Let’s think about nothing. It’s a little different from not thinking about anything. If we don’t think about anything then we actually just give the mind free reign to wander without constraint. The mind is always active so not thinking about anything really means not directing thought to a particular object, not thinking about anything in particular.

On the other hand, thinking about nothing means making ‘nothing’ the object of one’s meditation. This carries an exceptionally high degree of difficulty precisely because a void offers nothing to direct one’s thoughts to. In one sense, it’s impossible to think about nothing because there’s nothing to think about: in a void, qualities are conspicuous by their absence. A void can’t feel anything because there is nothing in a void that can generate feelings or be affected by anything. And a void can’t do anything because it has neither the power to act nor any mechanism for action. A void is neither sentient nor is it an automaton.

Curiously, the absence of qualities, energies, and instruments in a void does not always stop people, even scholars of yoga philosophy, from assigning qualities to that which is, by definition, quality-less. Continue reading

Gay Marriage in the Bhagavad Gita

I have a friend who’s a rabid Baltimore Ravens fan. She’s also one of the sweetest and most spiritual people I know – so imagining her maniacally cheering when Ray Lewis crushes a quarterback or going ballistic over a blown coverage actually kind of cracks me up. But, great minds think alike: my own yogic aspirations are mixed with a formidable compulsion to lose myself in the organized chaos of gridiron mayhem.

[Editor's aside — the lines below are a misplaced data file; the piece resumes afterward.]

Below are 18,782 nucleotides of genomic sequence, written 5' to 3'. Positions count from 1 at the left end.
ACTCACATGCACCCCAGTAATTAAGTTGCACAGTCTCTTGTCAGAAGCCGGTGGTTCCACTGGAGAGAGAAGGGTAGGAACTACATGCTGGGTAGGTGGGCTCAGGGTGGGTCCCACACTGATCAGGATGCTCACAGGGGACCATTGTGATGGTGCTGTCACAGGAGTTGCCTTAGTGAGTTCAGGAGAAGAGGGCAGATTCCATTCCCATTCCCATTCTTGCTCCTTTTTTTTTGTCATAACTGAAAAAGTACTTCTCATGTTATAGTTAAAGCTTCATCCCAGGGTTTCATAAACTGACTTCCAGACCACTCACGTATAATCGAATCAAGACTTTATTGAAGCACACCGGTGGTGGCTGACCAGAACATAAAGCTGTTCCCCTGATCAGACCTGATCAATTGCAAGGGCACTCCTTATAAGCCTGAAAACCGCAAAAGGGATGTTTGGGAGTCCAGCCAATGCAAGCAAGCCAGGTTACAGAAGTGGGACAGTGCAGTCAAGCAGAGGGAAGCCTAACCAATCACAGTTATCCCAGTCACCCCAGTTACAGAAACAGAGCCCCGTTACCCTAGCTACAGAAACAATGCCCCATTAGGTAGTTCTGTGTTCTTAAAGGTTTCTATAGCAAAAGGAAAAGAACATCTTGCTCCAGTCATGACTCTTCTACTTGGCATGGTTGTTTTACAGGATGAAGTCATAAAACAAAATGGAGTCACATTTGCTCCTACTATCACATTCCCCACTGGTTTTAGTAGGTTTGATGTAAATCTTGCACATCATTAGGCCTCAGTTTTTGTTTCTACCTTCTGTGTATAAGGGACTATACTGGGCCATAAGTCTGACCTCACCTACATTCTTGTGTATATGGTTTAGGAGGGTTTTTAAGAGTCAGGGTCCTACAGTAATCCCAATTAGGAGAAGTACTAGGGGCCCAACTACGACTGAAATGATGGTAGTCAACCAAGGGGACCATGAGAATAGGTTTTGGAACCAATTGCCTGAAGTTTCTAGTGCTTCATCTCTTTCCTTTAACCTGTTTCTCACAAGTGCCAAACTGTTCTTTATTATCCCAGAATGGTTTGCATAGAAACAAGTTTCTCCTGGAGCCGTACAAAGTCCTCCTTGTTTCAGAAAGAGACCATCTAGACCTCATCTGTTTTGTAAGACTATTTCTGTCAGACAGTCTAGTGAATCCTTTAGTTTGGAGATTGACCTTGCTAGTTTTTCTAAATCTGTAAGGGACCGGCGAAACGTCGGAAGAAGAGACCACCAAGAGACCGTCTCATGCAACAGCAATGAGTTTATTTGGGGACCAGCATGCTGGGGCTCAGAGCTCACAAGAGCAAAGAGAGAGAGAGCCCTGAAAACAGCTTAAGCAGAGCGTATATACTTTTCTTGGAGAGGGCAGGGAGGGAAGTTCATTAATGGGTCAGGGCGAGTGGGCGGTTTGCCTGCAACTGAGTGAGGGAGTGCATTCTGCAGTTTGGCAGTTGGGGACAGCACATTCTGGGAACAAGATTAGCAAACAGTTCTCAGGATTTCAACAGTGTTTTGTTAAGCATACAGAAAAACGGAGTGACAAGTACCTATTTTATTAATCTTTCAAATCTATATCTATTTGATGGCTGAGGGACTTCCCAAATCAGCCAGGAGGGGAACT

Living in Washington DC can be rough for a New York football fan like me, though. NFC division rivalry aside, I could never root for my adopted hometown’s team just on account of its name: Redskins? Really? That’s as embarrassing as it is insulting: may they go 0-16 every season (sorry, Ram). At least the Ravens derive their name from a great moment in Baltimore’s literary history. And, although the forces of my illusory geographical identity apply in the AFC as well, I might be inclined to root for the Ravens for another reason: the attention a Ravens player has brought to the issue of gay rights. Continue reading

Psychedelic Yoga, Part 1

When we hear stories about Krishna, particularly those stories having to do with his youth in the village of Vrindavan, we usually get an impression of a little blue flute playing cowherd boy who hangs out in the groves of a forest near the bank of a river and, on a beautiful autumn night, calls his most intimate companions, the cowherd girls, to dance with him by the light of the moon. Continue reading

Love or Confusion

Most people who’ve spent a significant amount of time hanging around the yoga-sphere have heard at least one yoga teacher put forward the proposition that, according to the Yoga Sutras of Patanjali, when one attains stillness of the mind then not only is the true nature of the self revealed but one simultaneously merges into an Absolute Oneness of Being beyond all form, qualities, names, and relativity, constituting an ever-present reality of pure consciousness, exquisite peace, complete knowledge, immeasurable happiness, and unconditional love.

Wow, that sounds great, but… uh, love for who?

Continue reading

The Yoga of Gomez

The first person that I ever saw doing yoga was my childhood idol, my role model; the person I most wanted to be like when I grew up: Gomez Addams. Continue reading